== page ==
Speaking of Sediment…
At first sight, sediment might appear to be a barren and inconsequential medium that is unlikely to have any effect on marine biota or man, since it sits, apparently inertly, at the bottom of the sea, river or lake; but this couldn’t be further from the truth. Sediment provides sources of nutrients (both organic and inorganic) to a range of creatures and flora and consequently, assessing the ecological risk of metals in sediments is an important task in evaluating marine pollution.
Sediment is the name given to the particulate substances that collect on the ocean floor or in a lake or river bed. The nature of these sediments is, by definition, heterogeneous since they are made up from a wide range of materials, including debris from the exoskeletons of marine invertebrates. Sediment may be deposited into a water body by a number of different mechanisms. These include aeolian (wind) deposition of dust (e.g. soil particles) picked up by a swirling wind and then dropped over water when the wind dies; run-off of material from fields into the river system or directly into the ocean and erosion of material that makes up the watercourse itself.
Metal Meets Sediment
Once the sediment particles enter the water body, they will gradually fall through the water column and come to rest at the interface between the watercourse and its bed – or the seafloor in an ocean. The rate at which this process happens (the sedimentation rate) will depend upon the size (most importantly, the surface area) and weight of the descending particle, water currents, the buoyancy of the water body and, to a small extent, the temperature of the water. As particles fall through the water column, they can scavenge chemicals (including metal ions) onto their surface and these will become incorporated in the sediment.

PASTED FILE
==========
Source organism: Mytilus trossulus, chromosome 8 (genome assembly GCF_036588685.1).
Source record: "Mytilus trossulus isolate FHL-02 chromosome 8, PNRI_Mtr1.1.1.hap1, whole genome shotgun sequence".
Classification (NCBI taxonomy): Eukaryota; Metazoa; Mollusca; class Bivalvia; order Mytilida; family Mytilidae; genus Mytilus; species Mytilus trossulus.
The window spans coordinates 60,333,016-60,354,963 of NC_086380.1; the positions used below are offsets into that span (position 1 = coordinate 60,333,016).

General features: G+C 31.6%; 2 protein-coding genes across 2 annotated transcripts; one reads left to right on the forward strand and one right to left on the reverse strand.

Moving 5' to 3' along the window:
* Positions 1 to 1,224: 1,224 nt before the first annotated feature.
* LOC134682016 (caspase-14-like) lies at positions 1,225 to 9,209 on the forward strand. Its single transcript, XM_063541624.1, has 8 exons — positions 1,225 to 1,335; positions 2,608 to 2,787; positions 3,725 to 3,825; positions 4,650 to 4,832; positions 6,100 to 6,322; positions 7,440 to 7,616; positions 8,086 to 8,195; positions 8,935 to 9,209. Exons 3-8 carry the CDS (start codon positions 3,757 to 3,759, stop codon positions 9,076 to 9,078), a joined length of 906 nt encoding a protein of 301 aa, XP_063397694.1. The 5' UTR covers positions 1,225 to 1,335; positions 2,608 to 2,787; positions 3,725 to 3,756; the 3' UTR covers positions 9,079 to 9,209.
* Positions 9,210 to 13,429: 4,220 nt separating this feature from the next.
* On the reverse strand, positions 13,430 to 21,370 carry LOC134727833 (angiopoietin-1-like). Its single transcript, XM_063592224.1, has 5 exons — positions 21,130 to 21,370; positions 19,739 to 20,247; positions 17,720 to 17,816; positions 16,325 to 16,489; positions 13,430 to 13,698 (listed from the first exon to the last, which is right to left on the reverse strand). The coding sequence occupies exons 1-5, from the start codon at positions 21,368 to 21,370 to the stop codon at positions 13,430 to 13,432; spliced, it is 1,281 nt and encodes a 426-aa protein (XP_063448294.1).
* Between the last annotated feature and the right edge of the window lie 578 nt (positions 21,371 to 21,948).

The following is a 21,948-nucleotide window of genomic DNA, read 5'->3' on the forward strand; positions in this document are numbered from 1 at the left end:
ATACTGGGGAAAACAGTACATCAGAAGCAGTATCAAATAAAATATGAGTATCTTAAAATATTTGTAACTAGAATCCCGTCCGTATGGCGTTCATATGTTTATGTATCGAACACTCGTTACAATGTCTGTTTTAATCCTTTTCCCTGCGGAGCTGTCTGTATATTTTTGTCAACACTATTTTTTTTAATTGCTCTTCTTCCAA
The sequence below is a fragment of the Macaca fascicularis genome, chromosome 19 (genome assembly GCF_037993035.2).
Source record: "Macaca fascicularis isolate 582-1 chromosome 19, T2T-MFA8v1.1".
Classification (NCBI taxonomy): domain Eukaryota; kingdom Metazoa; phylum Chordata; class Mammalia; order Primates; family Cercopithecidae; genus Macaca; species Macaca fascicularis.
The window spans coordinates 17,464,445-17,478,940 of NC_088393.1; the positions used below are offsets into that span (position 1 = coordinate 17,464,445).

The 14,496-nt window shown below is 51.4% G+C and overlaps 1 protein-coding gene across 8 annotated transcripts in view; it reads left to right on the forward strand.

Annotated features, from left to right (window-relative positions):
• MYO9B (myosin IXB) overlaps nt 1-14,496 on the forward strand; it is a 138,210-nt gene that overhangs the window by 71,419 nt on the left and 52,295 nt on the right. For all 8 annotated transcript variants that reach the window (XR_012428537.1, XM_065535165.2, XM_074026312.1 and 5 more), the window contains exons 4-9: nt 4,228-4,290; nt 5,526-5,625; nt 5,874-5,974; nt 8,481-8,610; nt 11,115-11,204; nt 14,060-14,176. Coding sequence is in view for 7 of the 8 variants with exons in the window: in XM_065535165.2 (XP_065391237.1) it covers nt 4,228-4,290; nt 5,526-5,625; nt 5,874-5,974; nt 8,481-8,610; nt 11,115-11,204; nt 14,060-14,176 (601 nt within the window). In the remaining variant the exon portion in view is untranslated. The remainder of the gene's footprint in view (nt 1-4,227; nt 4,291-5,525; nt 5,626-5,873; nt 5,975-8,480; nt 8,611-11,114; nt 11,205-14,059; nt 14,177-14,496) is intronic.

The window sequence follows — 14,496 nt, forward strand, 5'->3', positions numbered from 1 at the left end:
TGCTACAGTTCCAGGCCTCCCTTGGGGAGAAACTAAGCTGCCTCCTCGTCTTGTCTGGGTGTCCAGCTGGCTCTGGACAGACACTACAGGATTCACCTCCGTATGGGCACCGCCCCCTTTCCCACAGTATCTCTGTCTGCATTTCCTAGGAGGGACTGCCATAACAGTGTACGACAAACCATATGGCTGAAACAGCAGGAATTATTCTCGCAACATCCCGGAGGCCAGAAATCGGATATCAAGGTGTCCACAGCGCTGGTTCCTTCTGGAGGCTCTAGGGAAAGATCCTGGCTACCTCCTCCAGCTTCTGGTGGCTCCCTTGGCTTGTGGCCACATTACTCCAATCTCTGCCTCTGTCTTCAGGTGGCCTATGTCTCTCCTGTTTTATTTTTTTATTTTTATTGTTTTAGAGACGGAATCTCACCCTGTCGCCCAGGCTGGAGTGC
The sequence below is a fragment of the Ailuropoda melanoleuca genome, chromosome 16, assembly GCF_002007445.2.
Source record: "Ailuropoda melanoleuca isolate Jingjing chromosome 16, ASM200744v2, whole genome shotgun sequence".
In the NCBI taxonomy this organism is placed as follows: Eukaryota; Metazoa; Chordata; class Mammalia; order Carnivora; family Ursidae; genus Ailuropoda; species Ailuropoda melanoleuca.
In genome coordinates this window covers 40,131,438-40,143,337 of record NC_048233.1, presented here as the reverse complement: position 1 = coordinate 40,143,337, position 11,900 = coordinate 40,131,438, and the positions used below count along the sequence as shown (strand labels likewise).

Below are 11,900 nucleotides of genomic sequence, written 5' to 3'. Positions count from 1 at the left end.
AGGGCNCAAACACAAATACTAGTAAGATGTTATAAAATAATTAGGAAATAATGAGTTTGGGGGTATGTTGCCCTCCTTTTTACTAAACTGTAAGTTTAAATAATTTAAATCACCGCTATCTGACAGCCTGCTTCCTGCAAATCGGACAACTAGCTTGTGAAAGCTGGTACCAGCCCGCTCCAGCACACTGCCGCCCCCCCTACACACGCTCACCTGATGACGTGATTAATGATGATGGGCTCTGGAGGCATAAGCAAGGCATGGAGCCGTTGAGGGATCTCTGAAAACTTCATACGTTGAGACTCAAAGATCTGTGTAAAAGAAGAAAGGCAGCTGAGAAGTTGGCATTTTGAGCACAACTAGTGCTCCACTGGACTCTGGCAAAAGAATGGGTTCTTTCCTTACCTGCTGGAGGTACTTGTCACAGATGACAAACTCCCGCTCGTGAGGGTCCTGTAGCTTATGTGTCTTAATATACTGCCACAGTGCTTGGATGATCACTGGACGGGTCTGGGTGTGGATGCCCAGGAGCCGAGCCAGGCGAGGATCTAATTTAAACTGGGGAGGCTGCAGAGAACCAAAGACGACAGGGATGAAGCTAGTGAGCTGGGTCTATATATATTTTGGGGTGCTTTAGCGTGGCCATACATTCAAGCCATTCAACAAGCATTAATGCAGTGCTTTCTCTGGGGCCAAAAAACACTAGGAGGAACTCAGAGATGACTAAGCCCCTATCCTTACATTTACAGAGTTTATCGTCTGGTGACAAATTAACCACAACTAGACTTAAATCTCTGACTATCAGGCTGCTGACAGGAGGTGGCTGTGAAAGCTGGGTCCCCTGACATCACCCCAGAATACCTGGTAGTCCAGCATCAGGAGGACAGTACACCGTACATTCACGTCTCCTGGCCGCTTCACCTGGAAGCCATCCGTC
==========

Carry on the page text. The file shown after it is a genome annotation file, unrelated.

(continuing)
Metals can enter the sediment by becoming absorbed onto sediment particles or by contamination of the sediment before it enters the aquatic system. Equally, the material deposited as a sediment may contain the metals directly (for example, as an ore). While it is possible for a sediment particle to become charged with heavy metals as it falls through the water column, this would be unusual since the concentration of heavy metals in seawater or fresh water are usually very low (except in the aftermath of a specific pollution event).
Essential And Toxic Metals
Some metal elements are essential to living organisms and play a vital biological role (Mn, Cu, Zn, Fe, Se, Na, etc.), but other metals have no known biological function and can be harmful or even fatal to an organism if ingested in sufficient quantities (e.g. Pb, Hg, As and Cd). Contaminated sediments pose a hazard to biota because they can be taken up by marine plants and subsequently ingested by higher organisms or because certain organisms feed by filtering sediment through their gut and so may bioaccumulate toxic metals within their tissues (e.g. mussels and oysters). The concentration of heavy metals in top predators can become orders of magnitude higher than in the water through the process of bioaccumulation (this was partially responsible for the human tragedy in Minimata). For this reason, assessing the ecological risk of metals in sediments is an important part of evaluating the health of the coastal (or terrestrial) environment. Marine sampling campaigns fall in to two types: hot spot monitoring or trend monitoring.